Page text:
cornbread without milk

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cornbread without milk

Postby Wig » Wed Oct 21, 2009 3:31 pm

I always run out of milk when I need it most.Today I made cornbread with water instead.its a little different but hard to tell.once mixed in a bowl of chili I could tell no difference. I just thought the info would come in handy if you were out camping and ran out or didn't bring any milk.I forgot to mention it was jiffy.
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Postby boomboomtulum » Wed Oct 21, 2009 4:45 pm

So what your sayin' is water will work in a Jiffy?
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Postby Wig » Wed Oct 21, 2009 7:19 pm

yep.you should try it out and tell me what you think.
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Postby UP&ATOM » Thu Dec 10, 2009 5:07 pm

Cottage cheese always works in a pinch as well!

Being from North Cackalacky, we only use Jiffy - and we swap out 1/2 the buttermilk for cottage cheese. Makes'em nice and fluffy.

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Postby Oasis Maker » Thu Dec 10, 2009 5:47 pm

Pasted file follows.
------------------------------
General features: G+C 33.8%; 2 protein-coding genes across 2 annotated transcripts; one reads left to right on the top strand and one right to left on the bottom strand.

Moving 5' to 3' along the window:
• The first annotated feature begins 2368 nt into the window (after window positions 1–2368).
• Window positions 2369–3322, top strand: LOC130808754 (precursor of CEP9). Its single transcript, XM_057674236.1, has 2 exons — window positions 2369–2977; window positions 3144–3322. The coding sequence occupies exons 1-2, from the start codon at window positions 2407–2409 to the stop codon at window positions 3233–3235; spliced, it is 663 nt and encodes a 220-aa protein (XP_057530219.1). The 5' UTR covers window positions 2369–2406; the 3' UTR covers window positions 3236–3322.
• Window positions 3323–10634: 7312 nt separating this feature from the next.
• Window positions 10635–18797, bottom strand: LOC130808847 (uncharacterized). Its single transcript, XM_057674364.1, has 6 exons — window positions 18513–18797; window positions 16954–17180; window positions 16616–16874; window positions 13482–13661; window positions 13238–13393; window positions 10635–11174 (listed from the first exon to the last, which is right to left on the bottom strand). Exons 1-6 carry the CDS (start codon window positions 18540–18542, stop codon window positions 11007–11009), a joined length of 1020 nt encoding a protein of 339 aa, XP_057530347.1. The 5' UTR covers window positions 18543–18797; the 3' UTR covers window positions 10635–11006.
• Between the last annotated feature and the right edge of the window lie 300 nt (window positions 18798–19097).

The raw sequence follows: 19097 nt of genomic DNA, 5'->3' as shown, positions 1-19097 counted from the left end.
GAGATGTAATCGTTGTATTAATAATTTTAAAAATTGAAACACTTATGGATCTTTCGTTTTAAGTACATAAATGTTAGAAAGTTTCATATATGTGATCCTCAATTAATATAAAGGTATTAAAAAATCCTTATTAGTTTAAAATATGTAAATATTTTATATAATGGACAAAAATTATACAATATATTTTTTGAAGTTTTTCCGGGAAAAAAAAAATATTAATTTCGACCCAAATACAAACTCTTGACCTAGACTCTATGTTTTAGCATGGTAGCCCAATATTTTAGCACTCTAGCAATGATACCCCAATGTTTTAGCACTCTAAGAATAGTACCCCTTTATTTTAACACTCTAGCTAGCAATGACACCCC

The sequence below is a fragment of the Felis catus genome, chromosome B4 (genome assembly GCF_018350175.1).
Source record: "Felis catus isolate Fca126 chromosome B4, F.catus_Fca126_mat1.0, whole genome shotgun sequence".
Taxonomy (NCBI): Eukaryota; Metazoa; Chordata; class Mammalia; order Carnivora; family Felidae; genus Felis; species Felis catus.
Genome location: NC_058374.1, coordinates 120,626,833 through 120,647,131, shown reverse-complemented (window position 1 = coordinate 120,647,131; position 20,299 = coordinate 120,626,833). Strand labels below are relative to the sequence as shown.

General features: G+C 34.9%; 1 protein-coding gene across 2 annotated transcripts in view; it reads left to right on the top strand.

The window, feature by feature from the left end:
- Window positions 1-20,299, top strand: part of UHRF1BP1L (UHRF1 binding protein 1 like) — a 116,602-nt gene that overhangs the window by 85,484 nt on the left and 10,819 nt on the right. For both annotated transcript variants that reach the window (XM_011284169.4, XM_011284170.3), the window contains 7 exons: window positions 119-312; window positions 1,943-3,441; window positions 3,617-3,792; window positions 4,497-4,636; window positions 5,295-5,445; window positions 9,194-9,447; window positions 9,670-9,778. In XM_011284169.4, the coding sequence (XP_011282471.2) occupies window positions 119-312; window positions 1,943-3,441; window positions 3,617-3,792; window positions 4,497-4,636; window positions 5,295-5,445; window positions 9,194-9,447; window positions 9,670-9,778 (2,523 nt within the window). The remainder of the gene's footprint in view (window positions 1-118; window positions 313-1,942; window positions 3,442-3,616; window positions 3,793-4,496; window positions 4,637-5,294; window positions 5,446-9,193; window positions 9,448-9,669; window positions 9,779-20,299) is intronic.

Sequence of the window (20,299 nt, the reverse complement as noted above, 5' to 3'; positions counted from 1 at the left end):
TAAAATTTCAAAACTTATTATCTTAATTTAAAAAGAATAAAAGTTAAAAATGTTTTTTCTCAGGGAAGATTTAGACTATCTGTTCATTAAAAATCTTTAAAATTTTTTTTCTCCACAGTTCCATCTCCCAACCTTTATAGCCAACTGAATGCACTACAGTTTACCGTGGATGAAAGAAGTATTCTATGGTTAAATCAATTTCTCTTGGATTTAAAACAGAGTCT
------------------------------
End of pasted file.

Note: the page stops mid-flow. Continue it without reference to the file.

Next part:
UP&ATOM wrote:Cottage cheese always works in a pinch as well!

Being from North Cackalacky, we only use Jiffy - and we swap out 1/2 the buttermilk for cottage cheese. Makes'em nice and fluffy.

Cheers,


Woo doggy! Now that's conebread.

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Postby S. Heisley » Thu Dec 10, 2009 9:58 pm

I keep nonfat dry milk on hand and just reconstitute it. You can't tell the difference when it is added to things like cornbread/conebread? I also sometimes keep a little canned milk on hand but with that, you can tell the difference in most things.
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Postby Laredo » Thu Dec 10, 2009 10:07 pm

I keep & use powdered buttermilk, which I reconstitute for use in biscuits & cornbread.
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Postby ajricher » Fri Dec 11, 2009 7:14 am

+1 on the dry buttermilk. Works great and has a reasonable shelf life unrefrigerated.